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in the country, and gave his opinion that the question of marriage might be decided by native authorities.* He wrote a book to prove his position, and hence his employment by the king and subsequent preferment.
The first scene of the third act gives the interview between the cardinals and the queen, to which I have already alluded; it is almost paraphrased from Holinshed and his authorities : for instance:
"My lord, I thank you for your good will, but to make you answer to your request I cannot so suddenly for I am set among my maids at work, thinking full little of any such matter, wherein there needeth a longer deliberation, and better head than mine, to make answer; for I need counsel in this case which touched me so near, and for any counsel or friendship that I can find in England, they are not for my profit;—"
"My lords, I thank you both for your good wills;
* See Burnet, i,, 144: but whence?
Either for such men, or such business.
For his sake that I have been (for I feel
The last thing that I have been), good your graces,
Let me have time and counsel for my cause.
Alas! I am a woman, friendless, hopeless.
Can you think, lords, That any Englishman dare give me counsel? Or be a known friend,'gainst his highness'pleasure?"
We now approach another of the great events of this play—the disgrace of Wolsey. Norfolk,* Suffolk, Surry, and the lord chamberlain, are introduced,-f - congratulating each other on the declining influence of the cardinal. And he is in disgrace, says Suffolk, because
"The cardinal's letters to the pope miscarried,
This incident is not in Holinshed, nor do I know where Shakspeare found it, or whence
* There is a confusion here. The present Norfolk is the former Surry. No Surry was concerned in these proceedings. That title was now borne by Henry Howard, the celebrated and literary earl, now a lad of thirteen years old. Collins, i. 93.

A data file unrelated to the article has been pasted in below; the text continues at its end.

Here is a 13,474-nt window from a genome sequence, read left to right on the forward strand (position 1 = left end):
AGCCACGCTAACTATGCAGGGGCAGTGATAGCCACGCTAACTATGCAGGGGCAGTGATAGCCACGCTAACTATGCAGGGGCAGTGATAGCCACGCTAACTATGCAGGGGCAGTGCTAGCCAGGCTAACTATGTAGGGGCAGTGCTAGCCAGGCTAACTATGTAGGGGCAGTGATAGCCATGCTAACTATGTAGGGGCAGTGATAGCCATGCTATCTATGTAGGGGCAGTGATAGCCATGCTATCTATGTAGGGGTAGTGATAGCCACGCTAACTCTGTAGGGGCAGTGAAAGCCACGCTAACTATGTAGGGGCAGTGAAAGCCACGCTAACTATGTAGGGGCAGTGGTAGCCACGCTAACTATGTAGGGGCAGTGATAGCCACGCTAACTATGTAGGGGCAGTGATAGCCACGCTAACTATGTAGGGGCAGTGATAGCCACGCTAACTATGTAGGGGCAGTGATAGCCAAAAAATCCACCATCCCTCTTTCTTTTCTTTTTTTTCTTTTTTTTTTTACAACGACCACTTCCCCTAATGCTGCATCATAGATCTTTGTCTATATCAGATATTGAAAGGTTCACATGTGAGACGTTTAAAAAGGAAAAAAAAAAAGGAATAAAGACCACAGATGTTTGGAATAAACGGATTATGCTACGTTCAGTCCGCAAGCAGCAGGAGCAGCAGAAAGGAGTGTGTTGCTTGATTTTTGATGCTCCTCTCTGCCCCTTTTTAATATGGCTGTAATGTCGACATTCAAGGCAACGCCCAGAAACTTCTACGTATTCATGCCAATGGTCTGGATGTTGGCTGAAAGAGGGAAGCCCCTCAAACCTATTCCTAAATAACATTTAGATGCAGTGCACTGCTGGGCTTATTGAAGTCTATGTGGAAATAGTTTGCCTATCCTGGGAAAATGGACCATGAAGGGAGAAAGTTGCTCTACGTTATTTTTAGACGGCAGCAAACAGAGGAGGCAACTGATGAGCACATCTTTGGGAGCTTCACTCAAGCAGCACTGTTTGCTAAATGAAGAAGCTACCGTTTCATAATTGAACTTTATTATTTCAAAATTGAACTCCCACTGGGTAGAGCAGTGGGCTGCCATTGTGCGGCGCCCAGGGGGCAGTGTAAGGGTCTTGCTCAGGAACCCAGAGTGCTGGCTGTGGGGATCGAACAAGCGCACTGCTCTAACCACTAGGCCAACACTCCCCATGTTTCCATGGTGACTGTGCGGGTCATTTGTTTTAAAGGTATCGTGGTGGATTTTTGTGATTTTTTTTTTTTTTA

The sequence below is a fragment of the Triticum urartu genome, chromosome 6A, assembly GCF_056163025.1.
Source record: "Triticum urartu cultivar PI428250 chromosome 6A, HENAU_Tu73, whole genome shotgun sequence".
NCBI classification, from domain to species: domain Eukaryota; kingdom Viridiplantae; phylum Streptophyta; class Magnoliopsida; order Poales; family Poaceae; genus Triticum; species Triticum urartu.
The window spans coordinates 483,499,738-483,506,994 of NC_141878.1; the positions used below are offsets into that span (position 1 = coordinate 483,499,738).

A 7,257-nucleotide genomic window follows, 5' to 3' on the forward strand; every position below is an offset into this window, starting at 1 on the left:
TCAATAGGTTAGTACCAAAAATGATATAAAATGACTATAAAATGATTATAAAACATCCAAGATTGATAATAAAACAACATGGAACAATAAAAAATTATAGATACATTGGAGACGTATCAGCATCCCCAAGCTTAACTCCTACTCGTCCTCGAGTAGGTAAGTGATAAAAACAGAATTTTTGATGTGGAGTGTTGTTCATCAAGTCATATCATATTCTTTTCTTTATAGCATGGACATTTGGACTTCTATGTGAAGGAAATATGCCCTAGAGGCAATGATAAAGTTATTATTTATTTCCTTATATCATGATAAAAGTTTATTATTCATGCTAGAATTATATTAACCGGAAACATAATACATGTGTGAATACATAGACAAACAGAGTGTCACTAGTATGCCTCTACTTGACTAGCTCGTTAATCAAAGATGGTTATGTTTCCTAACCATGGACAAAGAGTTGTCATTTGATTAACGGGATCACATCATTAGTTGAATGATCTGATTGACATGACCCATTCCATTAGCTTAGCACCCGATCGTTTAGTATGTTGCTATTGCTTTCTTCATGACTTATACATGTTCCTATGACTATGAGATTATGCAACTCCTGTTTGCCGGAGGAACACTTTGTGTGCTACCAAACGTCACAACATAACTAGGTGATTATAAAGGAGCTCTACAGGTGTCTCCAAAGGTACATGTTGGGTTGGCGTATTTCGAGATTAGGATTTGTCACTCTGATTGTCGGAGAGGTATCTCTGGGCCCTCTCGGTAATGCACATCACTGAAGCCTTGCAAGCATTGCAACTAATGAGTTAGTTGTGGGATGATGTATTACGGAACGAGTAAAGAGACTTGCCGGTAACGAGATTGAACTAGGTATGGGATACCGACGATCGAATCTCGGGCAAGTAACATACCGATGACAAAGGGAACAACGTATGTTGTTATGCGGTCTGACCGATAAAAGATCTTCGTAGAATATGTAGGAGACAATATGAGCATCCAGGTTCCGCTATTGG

f Act iii. Sc. 2.
comes the story of the inventory delivered by mistake."*
But the greatest error in this scene, which must have occurred, at latest, in 1529, is the mention of the marriage of Anne Boleyn, and her intended coronation. The marriage certainly did not occur before 1533.-!
The demand of the great seal by Norfolk and Suffolk, and Wolsey's hesitation in delivering it upon a verbal message, are in Holinshed.J
Surry (it should be Norfolk) now accuses Wolsey of the destruction of his father-in-law Buckingham, with which view, he (Surry) was sent to Ireland as lord deputy; and after some allusions too personal to be repeated, he enumerates the articles of charge against the cardinal :—
'' Surry. First, that without the king's assent or knowledge, You wrote to be a legate; by which pow'r You maim'd the jurisdiction of all bishops.
Norf. Then, that in all you writ to Rome, or else, To foreign princes, Ego et Rex meus Was still inscrib'd; in which you brought the king To be your servant.
* Steevens (Bosw. 412) points out a story in Holinshed of a mistake like this committed by Rutball, Bisbop of Durham.
t Lingard, 189. t P. 741.
Suf. That, without the knowledge
Sur. Item, you sent a large commission
Suf. That, out of mere ambition, you have caus'd Your holy hat to be stamp'd on the king's coin.
Sur. Then, that you've sent innumerable substance (By what means got I leave to your own conscience), To furnish Rome, and to prepare the ways You have for dignities, to the mere undoing Of all the kingdom."
These articles are to be found, with somej others, in Holinshed.* They are abridged from i forty-four lengthy charges,f which were some time afterwards prepared in the House of Lords, and sent down to the Commons, but came to nothing.
It may be observed, that the charge of writing Ego et Rex meus, with which we are familiar, is erroneously stated. Wolsey, according to the accusation, gave the king his place, but put himself too near to him. He wrote, " The king
and I," thus making himself a fellow to the king.*
A new character is now introduced—Thomas Cromwell. His conversations with Wolsey are imaginary and very well imagined; and he is appropriately produced as the faithful friend of the cardinal, whom he defended in the House of Commons against the charges lately noticed.-fNow Cromwell, the falling minister, learns that Sir Thomas More has already succeeded him as chancellor; and that Cranmer, having returned from abroad, has been installed Archbishop of Canterbury. This is right as to More;J but Cranmer did not become archbishop until 1532, when Warham died.
The chronological error respecting Anne Boleyn's marriage and public acknowledgment is repeated by Cromwell. Cavendish imputes to this young lady a great share in Wolsey's fall, and accordingly he says,
"There was the weight that pull'd me down. O Cromwell!
The king has gone beyond me: all my glories
* Art. 4. t Pari. Hist. i. 501.
% 25th Oct. 1529. British Statesmen, i. 60.